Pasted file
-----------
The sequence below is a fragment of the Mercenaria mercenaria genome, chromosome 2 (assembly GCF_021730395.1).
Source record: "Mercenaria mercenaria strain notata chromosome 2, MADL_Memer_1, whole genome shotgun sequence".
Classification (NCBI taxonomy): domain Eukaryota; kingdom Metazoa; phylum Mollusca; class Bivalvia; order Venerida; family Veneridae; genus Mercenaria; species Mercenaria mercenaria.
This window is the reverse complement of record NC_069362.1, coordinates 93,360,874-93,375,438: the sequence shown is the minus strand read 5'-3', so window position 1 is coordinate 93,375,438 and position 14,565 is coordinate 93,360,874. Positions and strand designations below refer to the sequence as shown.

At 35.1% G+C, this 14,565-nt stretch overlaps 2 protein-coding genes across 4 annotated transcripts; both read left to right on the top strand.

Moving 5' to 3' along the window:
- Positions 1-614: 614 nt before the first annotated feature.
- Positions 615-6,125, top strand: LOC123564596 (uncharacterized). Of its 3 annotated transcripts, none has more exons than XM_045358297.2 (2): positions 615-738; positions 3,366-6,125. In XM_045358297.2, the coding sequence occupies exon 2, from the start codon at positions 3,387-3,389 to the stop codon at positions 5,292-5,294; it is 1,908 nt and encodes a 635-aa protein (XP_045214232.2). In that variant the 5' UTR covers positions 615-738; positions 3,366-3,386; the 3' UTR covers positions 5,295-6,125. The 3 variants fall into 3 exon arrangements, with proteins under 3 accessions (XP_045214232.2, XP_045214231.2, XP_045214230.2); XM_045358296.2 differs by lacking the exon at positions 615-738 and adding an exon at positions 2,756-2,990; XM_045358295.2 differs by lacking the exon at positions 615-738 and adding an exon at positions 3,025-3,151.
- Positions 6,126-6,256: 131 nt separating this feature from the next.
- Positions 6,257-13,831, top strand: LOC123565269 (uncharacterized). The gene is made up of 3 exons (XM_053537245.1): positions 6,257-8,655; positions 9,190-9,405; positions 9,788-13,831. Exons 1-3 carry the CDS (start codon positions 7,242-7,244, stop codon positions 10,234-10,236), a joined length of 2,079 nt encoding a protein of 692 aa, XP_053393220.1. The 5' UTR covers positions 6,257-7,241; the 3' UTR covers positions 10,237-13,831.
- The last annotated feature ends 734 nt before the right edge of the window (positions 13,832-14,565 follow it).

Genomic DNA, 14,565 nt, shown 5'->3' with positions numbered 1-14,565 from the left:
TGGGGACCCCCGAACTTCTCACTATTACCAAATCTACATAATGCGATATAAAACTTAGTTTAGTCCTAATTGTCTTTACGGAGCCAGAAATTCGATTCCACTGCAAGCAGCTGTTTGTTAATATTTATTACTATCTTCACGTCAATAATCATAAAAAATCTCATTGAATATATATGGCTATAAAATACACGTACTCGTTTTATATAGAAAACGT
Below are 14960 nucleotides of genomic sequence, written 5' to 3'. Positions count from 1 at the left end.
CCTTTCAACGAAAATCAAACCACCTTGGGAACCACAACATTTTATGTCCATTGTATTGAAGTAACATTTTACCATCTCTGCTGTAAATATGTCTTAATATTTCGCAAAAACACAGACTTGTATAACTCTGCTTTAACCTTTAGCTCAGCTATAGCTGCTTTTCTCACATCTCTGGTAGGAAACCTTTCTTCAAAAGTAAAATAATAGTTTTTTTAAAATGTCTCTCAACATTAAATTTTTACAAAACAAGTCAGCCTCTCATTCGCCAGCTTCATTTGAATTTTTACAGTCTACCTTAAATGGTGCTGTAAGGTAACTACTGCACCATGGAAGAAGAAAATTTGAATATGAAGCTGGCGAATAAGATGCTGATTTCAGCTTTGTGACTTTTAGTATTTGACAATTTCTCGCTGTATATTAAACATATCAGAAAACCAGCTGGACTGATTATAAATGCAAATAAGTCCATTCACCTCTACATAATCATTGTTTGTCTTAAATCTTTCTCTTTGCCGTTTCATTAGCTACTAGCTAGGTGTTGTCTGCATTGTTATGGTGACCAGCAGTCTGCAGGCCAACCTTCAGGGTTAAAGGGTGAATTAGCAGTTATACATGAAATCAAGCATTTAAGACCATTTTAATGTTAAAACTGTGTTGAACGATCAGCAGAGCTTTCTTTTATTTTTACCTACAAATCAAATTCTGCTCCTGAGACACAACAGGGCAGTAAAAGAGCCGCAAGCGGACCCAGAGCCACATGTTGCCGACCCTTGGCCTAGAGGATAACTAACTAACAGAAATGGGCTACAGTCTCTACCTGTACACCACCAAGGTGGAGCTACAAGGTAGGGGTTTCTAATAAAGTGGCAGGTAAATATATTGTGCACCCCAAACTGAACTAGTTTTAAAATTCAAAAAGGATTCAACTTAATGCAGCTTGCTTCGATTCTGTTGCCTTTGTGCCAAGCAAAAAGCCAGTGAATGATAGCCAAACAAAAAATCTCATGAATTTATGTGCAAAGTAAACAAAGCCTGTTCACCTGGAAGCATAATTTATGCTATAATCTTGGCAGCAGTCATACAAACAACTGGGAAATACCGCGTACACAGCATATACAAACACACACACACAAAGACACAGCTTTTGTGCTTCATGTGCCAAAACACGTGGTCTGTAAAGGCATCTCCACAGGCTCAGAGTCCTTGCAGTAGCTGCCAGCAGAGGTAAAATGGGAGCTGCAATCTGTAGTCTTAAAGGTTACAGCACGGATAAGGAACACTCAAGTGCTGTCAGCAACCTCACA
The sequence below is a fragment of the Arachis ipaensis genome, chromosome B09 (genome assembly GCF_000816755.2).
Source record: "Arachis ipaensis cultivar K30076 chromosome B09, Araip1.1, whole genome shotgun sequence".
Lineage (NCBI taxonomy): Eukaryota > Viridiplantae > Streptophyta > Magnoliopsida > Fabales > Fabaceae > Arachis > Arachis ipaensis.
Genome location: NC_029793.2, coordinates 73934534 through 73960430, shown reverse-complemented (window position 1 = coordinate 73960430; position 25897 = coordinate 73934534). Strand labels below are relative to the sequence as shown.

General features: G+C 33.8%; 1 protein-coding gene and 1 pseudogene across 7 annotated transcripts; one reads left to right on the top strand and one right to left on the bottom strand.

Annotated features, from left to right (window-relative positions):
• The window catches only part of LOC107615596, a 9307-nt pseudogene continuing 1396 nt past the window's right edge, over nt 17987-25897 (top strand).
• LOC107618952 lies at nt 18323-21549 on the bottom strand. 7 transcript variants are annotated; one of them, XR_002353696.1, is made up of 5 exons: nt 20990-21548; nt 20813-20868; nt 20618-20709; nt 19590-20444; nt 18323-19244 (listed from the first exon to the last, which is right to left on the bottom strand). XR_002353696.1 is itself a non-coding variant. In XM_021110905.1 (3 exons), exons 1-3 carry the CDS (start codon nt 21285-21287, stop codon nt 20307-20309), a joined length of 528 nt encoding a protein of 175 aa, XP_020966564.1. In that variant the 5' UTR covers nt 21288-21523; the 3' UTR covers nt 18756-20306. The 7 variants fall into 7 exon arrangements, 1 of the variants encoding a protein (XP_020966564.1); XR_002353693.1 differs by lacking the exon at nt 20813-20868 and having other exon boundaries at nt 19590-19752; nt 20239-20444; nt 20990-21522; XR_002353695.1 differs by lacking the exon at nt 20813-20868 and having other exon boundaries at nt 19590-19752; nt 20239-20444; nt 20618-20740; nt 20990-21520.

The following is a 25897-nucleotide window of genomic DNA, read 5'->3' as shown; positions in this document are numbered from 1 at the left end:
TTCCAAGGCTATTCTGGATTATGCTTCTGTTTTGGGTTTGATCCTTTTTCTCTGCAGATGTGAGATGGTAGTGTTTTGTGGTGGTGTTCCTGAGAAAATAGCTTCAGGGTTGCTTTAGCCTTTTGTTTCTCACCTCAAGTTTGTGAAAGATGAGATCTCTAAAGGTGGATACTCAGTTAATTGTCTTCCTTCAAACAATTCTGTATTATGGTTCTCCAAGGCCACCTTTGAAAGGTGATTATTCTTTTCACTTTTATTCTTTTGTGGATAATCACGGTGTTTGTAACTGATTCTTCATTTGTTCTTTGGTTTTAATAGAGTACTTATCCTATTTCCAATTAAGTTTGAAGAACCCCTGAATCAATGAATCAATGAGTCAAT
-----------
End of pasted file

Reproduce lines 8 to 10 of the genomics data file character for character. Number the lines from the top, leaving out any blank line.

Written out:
- Positions 615-6,125, top strand: LOC123564596 (uncharacterized). Of its 3 annotated transcripts, none has more exons than XM_045358297.2 (2): positions 615-738; positions 3,366-6,125. In XM_045358297.2, the coding sequence occupies exon 2, from the start codon at positions 3,387-3,389 to the stop codon at positions 5,292-5,294; it is 1,908 nt and encodes a 635-aa protein (XP_045214232.2). In that variant the 5' UTR covers positions 615-738; positions 3,366-3,386; the 3' UTR covers positions 5,295-6,125. The 3 variants fall into 3 exon arrangements, with proteins under 3 accessions (XP_045214232.2, XP_045214231.2, XP_045214230.2); XM_045358296.2 differs by lacking the exon at positions 615-738 and adding an exon at positions 2,756-2,990; XM_045358295.2 differs by lacking the exon at positions 615-738 and adding an exon at positions 3,025-3,151.
- Positions 6,126-6,256: 131 nt separating this feature from the next.
- Positions 6,257-13,831, top strand: LOC123565269 (uncharacterized). The gene is made up of 3 exons (XM_053537245.1): positions 6,257-8,655; positions 9,190-9,405; positions 9,788-13,831. Exons 1-3 carry the CDS (start codon positions 7,242-7,244, stop codon positions 10,234-10,236), a joined length of 2,079 nt encoding a protein of 692 aa, XP_053393220.1. The 5' UTR covers positions 6,257-7,241; the 3' UTR covers positions 10,237-13,831.